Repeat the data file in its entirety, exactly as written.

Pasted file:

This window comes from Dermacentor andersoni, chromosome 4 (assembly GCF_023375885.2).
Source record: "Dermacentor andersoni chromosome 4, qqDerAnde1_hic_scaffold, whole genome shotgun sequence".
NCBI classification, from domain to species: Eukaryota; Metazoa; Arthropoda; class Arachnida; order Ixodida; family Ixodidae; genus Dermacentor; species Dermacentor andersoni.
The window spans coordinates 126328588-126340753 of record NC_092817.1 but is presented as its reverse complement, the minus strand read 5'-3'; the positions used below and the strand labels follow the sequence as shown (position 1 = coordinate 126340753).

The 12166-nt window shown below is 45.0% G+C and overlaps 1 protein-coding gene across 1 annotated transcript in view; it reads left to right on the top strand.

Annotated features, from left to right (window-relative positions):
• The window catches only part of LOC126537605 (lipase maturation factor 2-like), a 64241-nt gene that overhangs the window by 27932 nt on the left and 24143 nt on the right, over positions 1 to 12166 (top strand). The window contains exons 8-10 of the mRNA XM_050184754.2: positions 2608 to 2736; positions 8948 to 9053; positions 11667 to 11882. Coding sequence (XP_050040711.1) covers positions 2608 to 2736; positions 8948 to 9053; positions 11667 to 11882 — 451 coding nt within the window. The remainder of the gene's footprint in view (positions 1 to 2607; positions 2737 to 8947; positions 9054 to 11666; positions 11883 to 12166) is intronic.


This window comes from Dermacentor andersoni, chromosome 4 (assembly GCF_023375885.2).
Source record: "Dermacentor andersoni chromosome 4, qqDerAnde1_hic_scaffold, whole genome shotgun sequence".
NCBI classification, from domain to species: Eukaryota; Metazoa; Arthropoda; class Arachnida; order Ixodida; family Ixodidae; genus Dermacentor; species Dermacentor andersoni.
The window spans coordinates 126328588-126340753 of record NC_092817.1 but is presented as its reverse complement, the minus strand read 5'-3'; the positions used below and the strand labels follow the sequence as shown (position 1 = coordinate 126340753).

The 12166-nt window shown below is 45.0% G+C and overlaps 1 protein-coding gene across 1 annotated transcript in view; it reads left to right on the top strand.

Annotated features, from left to right (window-relative positions):
• The window catches only part of LOC126537605 (lipase maturation factor 2-like), a 64241-nt gene that overhangs the window by 27932 nt on the left and 24143 nt on the right, over positions 1 to 12166 (top strand). The window contains exons 8-10 of the mRNA XM_050184754.2: positions 2608 to 2736; positions 8948 to 9053; positions 11667 to 11882. Coding sequence (XP_050040711.1) covers positions 2608 to 2736; positions 8948 to 9053; positions 11667 to 11882 — 451 coding nt within the window. The remainder of the gene's footprint in view (positions 1 to 2607; positions 2737 to 8947; positions 9054 to 11666; positions 11883 to 12166) is intronic.